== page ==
Albert Elmore scoffs at the blue screen of death
When you push things too far, funny things happen. Rules shatter, reality subsides, sovereign components mash against each other with such force that glitches burst forth like dazzling sparks. Language breaks down. Emotions twist. And gawkers usually come out of the woodwork.
In David Foster Wallace's postmodern classic, Infinite Jest, the novel's protagonist, Hal Incandenza, a lexical prodigy capable of reciting nearly the entire Oxford English Dictionary verbatim, ends up unable to communicate at all beyond the expressive content of waggling his arms and producing a variety of clicks and "subanimalistic noises." In competitive video gaming, a "kill screen" refers to a point at which a player can no longer advance due to a limitation in the design of the program, often the result of an integer overflow in the level counter (think Y2K bug). There's no telling how the game will act once the kill screen is reached. Orientations flip, elements of the game disappear; the operation goes haywire. In the world of Albert Elmore, a 20-hour internet bender produces a tangled mess of aesthetic tropes, web memes, random noises, inside LOLs, and conceptual thinking.
The impulse to push things beyond their intended purpose—to repeat a sequence over and over, to hack a website, to code some ridiculously circuitous program—is a major source of inspiration for the performer known simply as Albert (formerly SMAK 10K, Jon Jacob 3, Never Say DJ Fred Equipment, etc.). That's how he arrived at the word-salad title of James St. Murder Laden Mitten Wonder for his debut physical release (don't try to uncode it—logic has nothing to do with it), a beautifully packaged slab of forward-thinking electronica pressed on deep groove vinyl. But it's also a major element of his craft.
"It's just fun to push the physics of the hardware, it's like a game," Elmore explains from his St. Paul apartment/home-recording studio.
Unlike many electronic artists who rely chiefly on software to create their music, Elmore is obsessed with hardware, physical machines that can be goaded or forced into mellifluous malfunction. His living space is filled with technological oddities: high-powered optical microscopes, military-grade computers, racks and racks of esoteric synthesizers and sequencers. At a 2010 event put on by Totally Gross National Product, the record label behind his physical-format debut, Elmore DJed off of a large, archaic-looking reel-to-reel machine.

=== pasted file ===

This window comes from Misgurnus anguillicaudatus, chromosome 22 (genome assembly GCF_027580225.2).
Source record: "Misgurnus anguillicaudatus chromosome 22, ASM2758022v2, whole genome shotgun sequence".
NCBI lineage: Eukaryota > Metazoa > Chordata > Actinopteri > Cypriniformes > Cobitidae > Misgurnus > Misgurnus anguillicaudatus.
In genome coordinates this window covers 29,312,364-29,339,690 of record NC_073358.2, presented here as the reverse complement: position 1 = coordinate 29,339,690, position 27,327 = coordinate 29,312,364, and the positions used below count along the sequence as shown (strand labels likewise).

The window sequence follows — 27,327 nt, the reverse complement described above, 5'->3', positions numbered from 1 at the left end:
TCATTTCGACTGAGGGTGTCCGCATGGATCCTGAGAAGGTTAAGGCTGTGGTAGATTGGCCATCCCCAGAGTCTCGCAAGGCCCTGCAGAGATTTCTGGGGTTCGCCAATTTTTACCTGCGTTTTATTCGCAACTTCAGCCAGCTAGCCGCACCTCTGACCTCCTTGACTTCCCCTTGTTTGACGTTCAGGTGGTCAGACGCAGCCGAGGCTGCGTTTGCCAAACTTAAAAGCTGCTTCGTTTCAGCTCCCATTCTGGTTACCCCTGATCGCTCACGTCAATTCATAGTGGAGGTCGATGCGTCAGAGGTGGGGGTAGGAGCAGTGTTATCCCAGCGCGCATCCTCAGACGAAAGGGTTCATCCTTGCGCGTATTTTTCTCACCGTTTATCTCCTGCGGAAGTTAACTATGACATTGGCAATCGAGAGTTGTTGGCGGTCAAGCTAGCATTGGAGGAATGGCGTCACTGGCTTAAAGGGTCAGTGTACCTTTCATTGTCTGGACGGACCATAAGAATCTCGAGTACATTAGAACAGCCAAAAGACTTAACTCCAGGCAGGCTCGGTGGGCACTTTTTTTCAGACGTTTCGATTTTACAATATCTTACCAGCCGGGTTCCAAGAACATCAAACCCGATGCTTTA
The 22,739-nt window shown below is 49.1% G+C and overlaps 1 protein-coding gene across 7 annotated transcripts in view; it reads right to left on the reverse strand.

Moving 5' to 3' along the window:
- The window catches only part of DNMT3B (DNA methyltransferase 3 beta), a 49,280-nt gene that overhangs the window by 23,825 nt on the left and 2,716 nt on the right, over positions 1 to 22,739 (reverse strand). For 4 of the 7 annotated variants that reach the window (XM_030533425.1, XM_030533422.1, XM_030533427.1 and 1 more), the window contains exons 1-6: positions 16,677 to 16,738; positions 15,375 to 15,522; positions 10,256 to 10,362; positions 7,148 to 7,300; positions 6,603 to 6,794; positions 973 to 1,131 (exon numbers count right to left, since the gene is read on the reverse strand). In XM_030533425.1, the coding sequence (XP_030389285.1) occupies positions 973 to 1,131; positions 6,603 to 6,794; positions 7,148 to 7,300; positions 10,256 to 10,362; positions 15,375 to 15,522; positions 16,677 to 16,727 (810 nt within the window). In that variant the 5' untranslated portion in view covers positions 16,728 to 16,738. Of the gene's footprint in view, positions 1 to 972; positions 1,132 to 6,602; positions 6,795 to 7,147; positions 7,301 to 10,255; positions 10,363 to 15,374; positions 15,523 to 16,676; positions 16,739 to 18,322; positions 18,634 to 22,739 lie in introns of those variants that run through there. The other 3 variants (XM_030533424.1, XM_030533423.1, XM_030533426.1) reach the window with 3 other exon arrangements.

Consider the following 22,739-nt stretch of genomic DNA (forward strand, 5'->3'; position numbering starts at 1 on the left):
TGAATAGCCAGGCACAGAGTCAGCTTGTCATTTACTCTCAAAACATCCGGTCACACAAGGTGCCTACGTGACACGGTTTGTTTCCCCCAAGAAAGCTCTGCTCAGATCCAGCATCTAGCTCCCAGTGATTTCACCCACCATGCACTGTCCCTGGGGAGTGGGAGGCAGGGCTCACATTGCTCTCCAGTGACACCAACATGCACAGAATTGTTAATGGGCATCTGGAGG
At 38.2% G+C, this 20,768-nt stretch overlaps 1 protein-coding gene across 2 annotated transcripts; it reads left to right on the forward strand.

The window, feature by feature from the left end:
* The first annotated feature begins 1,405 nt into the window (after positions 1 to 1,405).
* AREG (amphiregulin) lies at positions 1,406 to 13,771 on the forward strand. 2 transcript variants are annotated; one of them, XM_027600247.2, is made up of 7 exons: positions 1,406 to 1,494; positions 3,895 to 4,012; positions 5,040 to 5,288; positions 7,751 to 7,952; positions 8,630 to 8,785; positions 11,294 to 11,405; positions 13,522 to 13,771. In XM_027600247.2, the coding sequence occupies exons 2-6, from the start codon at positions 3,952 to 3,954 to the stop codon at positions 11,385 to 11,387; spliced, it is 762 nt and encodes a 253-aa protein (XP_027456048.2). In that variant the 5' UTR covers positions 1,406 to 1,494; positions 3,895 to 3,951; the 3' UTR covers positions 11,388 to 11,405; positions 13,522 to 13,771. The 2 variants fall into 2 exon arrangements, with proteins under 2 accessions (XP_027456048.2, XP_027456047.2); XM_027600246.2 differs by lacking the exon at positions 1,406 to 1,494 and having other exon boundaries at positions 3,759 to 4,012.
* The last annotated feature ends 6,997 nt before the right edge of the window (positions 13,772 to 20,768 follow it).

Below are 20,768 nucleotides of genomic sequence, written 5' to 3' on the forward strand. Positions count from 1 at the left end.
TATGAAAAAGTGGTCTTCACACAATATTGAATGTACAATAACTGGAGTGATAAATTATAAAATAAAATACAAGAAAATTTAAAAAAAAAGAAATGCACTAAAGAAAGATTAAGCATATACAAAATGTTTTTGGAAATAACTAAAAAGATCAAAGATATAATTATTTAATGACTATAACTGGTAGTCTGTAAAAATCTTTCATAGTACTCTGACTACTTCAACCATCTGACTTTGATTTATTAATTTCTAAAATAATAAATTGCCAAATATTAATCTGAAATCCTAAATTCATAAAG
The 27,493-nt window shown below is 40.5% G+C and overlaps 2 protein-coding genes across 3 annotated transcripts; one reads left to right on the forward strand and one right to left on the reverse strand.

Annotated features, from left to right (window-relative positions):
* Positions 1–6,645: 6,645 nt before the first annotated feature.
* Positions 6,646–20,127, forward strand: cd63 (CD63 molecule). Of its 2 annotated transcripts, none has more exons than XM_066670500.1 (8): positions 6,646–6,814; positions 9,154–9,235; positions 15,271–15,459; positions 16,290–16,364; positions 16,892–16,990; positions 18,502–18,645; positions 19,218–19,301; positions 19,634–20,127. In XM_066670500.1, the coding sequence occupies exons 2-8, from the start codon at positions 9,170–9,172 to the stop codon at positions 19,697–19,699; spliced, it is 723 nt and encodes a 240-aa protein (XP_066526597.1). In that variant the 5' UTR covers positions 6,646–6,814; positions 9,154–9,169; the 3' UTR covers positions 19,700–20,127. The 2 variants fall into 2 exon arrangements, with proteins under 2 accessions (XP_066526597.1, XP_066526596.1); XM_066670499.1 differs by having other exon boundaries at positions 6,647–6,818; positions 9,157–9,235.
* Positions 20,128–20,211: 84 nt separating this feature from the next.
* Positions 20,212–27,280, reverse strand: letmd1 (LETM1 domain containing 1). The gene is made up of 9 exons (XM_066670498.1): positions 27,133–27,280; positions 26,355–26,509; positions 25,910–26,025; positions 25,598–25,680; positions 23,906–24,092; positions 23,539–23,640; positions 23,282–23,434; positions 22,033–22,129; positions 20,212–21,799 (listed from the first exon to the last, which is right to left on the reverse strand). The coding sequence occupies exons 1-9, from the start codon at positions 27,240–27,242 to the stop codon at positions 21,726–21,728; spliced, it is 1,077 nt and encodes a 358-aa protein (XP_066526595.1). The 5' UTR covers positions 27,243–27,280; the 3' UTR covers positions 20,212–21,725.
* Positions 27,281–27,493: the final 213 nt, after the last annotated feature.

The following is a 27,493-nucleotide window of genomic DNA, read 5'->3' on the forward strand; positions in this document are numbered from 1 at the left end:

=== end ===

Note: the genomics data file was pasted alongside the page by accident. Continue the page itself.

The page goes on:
"After years of buying and trading hardware, it eventually got to the point where I had to start opening things up and fixing it, so now I've learned about electronics repair and what's going on internally. It's almost like a level of hacking. You're trying to make the hardware do something that it's not supposed to do."
Although James St. Murder Laden Mitten Wonder marks Elmore's first foray into the realm of physically documented music, the album draws from an archive of material dating back to 2004. For years, Elmore has been making tracks freely available over the web through his site, Bootlegs by People Who Care, a process by which he caught the attention of Totally Gross National Product co-owner Ryan Olson (also of Gayngs, Digitata, Marijuana Deathsquads, etc.).
"I just downloaded everything and made mix CDs, and I would find myself listening to them all the time. I tracked him down," Olson recalls. "He was tapping into shit that I hadn't heard folks do, especially around Minneapolis. His approach was just totally foreign with what other folks I knew were doing with electronic music. His sensibility and his ear are out of control."
While not nearly as overtly confrontational as many of the mp3s Elmore's put out over the web, James St. Murder Laden Mitten Wonder is contoured with skittering glitches, pitch-warped chord progressions, and off-kilter melodic phrasing—experimentalist touches reminiscent of the vintage Warp Records IDM sound. By turns danceable, harrowing, brain-rattling, and even sad, the music still presents a consistent mood across the record that pulls it together even as it veers into seemingly distinct directions.
"There's a definite emotion that I associate with the record, but it's too abstract and obscure to put a word to," Elmore offers.
Where elocution fails, there is always association: a collage of ideas and possibilities. Like an abstract expressionist painter, Elmore flings words at the problem. He came up with "hardcore advent-elliptical hard-step" in an enthusiastic stab at describing his sound. I call it mind-bogglingly brilliant.
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